Pin Files to Contacts

Introducing Pin files to contacts, with this update, you will be able to easily find important documents and files you’ve attached quickly by pinning them to your contacts. Once you do, they will be prominently displayed under your contacts’ background information. You can also access all pinned files from contacts in the same organization under the Account View.

pin files to contact

So from an engineering perspective, what was involved? In this short blog I’ll explain what was involved…

Solving design problems

Once I was briefed on the task and I had a good understanding of what we wanted to achieve, I started to think about the different elements involved, like:

  • Displaying it in pages (show all vs show first row)
  • Sorting pinned attachments,
  • The places that pinned contacts should be displayed in like: the contact page, organization view, activity page etc.

And as the saying goes, the devil is in the details.

This update is not a major one, in fact it looks like a simple one from the initial glance, I mean it’s not rocket science. But it still requires extra thinking when it comes to design as sometimes this can be the invisible part of the project.

The language we coded it in was Ruby on Rails, so there was no major surprises here, however, the main difficulty when designing this project was to decide between the following: to create a standalone container for attachments or incorporate the pin functionality into the current attachments container. The current container is used everywhere in displaying attachments for notes, deals, calls, emails etc. so adding new functionality and also changing code for the current container requires testing in all these various places where it’s already been used. But introducing a new component may produce code duplication that will require us supporting a bigger code base and as a result, cause two different places to look out for possible bugs instead of one.

Keeping the balance between potential over engineering and having too many responsibilities in one component and supporting several (specialized) components for managing attachments is not always an obvious choice.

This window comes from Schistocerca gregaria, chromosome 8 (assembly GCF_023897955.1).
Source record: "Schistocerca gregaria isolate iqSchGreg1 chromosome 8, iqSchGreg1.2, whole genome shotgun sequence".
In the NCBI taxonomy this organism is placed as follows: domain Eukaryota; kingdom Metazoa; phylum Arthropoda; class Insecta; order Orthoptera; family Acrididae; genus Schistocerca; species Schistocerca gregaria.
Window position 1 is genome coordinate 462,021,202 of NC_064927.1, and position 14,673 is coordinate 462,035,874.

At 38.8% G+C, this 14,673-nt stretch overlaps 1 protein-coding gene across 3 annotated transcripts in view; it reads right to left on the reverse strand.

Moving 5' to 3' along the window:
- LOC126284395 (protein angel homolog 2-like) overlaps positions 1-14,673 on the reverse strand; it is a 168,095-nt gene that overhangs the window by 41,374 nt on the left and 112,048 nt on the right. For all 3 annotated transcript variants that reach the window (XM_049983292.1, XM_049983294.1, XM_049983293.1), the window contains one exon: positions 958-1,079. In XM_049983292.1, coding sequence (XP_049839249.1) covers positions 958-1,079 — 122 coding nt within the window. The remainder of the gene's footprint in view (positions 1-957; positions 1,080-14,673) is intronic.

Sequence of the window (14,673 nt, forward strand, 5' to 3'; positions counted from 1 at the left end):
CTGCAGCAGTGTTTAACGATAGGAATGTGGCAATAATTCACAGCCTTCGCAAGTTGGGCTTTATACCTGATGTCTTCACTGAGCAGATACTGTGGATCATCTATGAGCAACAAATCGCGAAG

Nevertheless, after weighing up the options, the decision was finally made to create a new component. The main similarity between the existing attachments container and the new pinned attachments container, was the enumeration of the attachments in the list in the “for” loop (Ruby in Rails code) so it allowed me to release the feature as quickly as possible.

Along with the new components, I had to create a new storage area for attachments data and a new Reflux store to store all the necessary data. Attachments themselves are stored in a separate (general) attachments store, but all the auxiliary data (like sort order etc. ) is stored in this new store.

Final thoughts

This project was quite straight forward but it was not an easy task overall. What I mean here is that I had to thoroughly check all the places that affected this update and be very careful about changes. In saying that, this is already a well known practice here in OnePageCRM but even more so for this project it was a necessary requirement.

During the implementation of this feature update, I was motivated by the end goal and getting this simple yet powerful update in the hands of our users. You can check it out here. Testing was hugely important and I’m pleased to say the release of this feature went very smoothly.

Another project completed, looking forward to what’s next…..

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Vladimir Konnov

Software developer at OnePageCRM. Enjoys music, learning languages, regional cuisines and traveling!